Lithuanian Foreign Minister heads off to Iceland to discuss its EU bid

July 24, 2009 at 12:11 pm 3 comments

As the BNS informed Lithuanian Foreign Minister Vygaudas Usackas on 23 July will depart for Iceland, where he will voice Lithuania’s firm support to the country’s bid for EU accession and offer political and technical help for the impending preparations for joining the 27-strong bloc.

Foreign Ministry spokesman Rolandas Kacinskas said the minister will personally deliver a Seimas’ resolution, which was passed to express support to Iceland’s bid, and discuss how Lithuania can help Iceland amid its preparations.

“The meetings will focus on Iceland’s EU prospect amid the upcoming meeting of EU foreign ministers; Iceland’s application for EU membership will also be addressed. Lithuania is ready to provide political and technical support to Iceland,” Kacinskas on 23 July told BNS.

Usackas will depart for Reykjavik on 23 July evening, with core meetings scheduled on 24 July, including those with the Icelandic foreign minister and influential Members of Parliament.

The Seimas on Thursday adopted a resolution calling on parliaments and governments of EU member states to back Iceland’s EU bid by requesting that the European Commission (EC) by the end of 2009 offers its opinion on Iceland’s readiness for accession talks.

Usackas had earlier said that Lithuania will offer unconditional support to Iceland’s quest.

Political analysts say Iceland could join the bloc in three-four years time. The Nordic country’s EU prospects will be discussed early next week in the General Affairs and External Relations Council (GAERC) session.

Source BNS


Entry filed under: Baltic States, Denmark, Estonia, EU, Finland, Iceland, Latvia, Lithuania, Northern Europe, Politics, Scandinavia, Sweden.

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3 Comments Add your own

  • 1. observer  |  July 24, 2009 at 7:03 pm

    “”Lithuania is ready to provide political and technical support to Iceland,” ”

    Um, look, it’s a nice gesture and I don’t want to sound as if I’m being critical. But I do find this offer one that invites slight ridicule. Iceland has already for a very very long time been well integrated into the Western international political and economic space. Furthermore, it has long been a member of the European Economic Area, as well as the European Free Trade Area. It was a member of the Nordic Passport Union for decades and then went on to join Shengen at inception. In 2007/2008 it was ranked first in the United Nations Human Development Index. It has a strong reputation as an egalitarian state and furthermore, very strong “Western liberal values” as evidenced by their legislation for equal rights for same-sex couples and their selection of an openly gay prime minister ( this at a time when international observers are accusing Lithuania of taking illiberal backward steps with it’s limitations on discourse on homosexuality). Furthermore, with its long-time membership of the EEA and EFTA, it already has 2/3 of EU rules written into its legislation and, even with its current financial troubles, could be fast-tracked into the EU within 2 years according to this BBC article – – (not the three to four years you quoted in your post).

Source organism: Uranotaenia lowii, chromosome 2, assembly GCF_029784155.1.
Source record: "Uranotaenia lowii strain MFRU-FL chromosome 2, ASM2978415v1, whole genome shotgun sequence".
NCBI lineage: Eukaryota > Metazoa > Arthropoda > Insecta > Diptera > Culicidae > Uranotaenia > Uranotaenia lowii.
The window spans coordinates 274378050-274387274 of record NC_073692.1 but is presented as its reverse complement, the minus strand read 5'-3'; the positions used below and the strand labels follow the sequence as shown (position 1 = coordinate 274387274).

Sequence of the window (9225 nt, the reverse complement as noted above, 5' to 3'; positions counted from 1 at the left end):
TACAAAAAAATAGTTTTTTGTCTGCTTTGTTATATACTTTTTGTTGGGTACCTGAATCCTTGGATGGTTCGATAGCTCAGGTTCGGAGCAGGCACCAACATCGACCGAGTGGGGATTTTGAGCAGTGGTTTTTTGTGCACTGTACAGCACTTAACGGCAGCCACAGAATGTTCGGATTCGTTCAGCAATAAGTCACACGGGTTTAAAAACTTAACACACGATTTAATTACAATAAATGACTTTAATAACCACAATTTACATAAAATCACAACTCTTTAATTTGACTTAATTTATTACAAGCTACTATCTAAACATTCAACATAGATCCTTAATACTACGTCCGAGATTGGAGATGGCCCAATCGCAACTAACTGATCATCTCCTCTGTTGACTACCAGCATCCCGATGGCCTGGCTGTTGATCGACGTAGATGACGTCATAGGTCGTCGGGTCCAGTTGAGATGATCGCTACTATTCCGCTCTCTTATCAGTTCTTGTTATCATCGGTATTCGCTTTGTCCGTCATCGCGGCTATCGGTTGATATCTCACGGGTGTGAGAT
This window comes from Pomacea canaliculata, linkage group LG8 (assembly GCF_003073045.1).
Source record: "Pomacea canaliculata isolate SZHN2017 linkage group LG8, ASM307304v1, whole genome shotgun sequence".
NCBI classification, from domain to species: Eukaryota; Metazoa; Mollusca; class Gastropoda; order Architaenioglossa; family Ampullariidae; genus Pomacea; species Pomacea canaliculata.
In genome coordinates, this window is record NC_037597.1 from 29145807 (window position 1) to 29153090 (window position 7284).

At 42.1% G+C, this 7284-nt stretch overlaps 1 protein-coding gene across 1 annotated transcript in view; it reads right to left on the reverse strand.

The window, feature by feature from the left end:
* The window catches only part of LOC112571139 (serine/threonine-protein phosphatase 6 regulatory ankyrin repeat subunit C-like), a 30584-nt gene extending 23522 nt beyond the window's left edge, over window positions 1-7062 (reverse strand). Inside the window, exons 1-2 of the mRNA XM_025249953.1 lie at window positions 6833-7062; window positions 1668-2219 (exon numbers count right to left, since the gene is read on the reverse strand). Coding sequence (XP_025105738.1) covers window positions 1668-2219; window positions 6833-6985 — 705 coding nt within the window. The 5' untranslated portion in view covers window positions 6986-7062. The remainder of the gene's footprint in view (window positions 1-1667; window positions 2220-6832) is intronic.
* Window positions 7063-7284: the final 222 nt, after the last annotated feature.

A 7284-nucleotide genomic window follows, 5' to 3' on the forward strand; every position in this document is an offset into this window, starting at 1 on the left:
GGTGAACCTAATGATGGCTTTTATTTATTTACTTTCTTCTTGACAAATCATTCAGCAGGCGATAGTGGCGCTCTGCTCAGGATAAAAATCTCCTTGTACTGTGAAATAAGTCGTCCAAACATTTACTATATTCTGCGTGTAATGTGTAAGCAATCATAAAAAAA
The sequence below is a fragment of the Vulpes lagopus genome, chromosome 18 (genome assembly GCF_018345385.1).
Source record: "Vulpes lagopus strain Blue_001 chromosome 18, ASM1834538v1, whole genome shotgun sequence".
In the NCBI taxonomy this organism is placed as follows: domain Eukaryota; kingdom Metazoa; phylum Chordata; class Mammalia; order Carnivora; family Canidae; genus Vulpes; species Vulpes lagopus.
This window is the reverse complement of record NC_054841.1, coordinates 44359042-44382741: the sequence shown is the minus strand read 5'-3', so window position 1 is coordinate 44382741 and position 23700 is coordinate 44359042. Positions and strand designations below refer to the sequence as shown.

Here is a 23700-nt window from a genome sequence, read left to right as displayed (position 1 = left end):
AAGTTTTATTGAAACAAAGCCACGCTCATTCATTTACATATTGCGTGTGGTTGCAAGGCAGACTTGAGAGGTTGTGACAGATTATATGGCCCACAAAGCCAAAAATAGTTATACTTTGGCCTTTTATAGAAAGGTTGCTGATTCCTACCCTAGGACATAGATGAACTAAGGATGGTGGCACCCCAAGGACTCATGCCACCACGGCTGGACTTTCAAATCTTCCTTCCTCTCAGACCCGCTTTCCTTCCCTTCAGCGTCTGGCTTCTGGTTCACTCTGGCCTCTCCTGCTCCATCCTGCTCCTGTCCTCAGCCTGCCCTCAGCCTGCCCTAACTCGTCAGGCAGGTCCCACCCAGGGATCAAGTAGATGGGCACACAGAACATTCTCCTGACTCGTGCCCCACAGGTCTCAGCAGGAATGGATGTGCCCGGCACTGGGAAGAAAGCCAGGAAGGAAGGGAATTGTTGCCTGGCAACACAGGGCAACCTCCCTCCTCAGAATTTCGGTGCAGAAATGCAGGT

So I’m not sure what purpose this announcement and this visit serves? Sure it’s important to maintain good ties with a friendly country, and sure if we were talking about Ukraine or Georgia’s accession into the EU, then Lithuania’s assistance would be immensely valuable, but in this instance, it just seems like a publicity stunt with no real substantive purpose behind it.

  • 2. Ruslanas Iržikevičius  |  July 27, 2009 at 12:22 pm

    Dear Observer,

    I take your point that Iceland is well far ahead of Lithuania in many areas. That is unquestionably true. However, if Iceland’s citizens will express their wish to join the EU during referendum it will need all support by the EU Member States to join the EU on ‘faster track’.

    As you might be aware the Southern EU Member States are not too keen for Iceland’s ‘preferential treatment’ over Croatia’s negotiations, even though I say this is a wrong definition. As the Swedish Minister of Foreign Affairs Carl Bildt said “There is no fast-track for Iceland but rather a shorter track because they are already a part of the single market and the Schengen area [the EU’s passport-free travel zone].”

    I agree that it sounds perhaps slightly too upper lip, but Lithuania will do its utmost to facilitate Iceland’s quicker membership into the EU. As Minister of Foreign Affairs stated: we will support Iceland’s EU membership ‘unconditionally’. Iceland is a very very special country for Lithuanians. Lithuania owns Iceland one!

    My best regards,

  • […] Islandijos narystes ES rėmėjos vaidmens, neriasi iš kailio, kad tai parodytų, jos užsienio reikalų ministras pirmasis viešėjo Islandijoje su žinia, kad jie remia Islandijos narystę. Ta šalis žinoma yra […]


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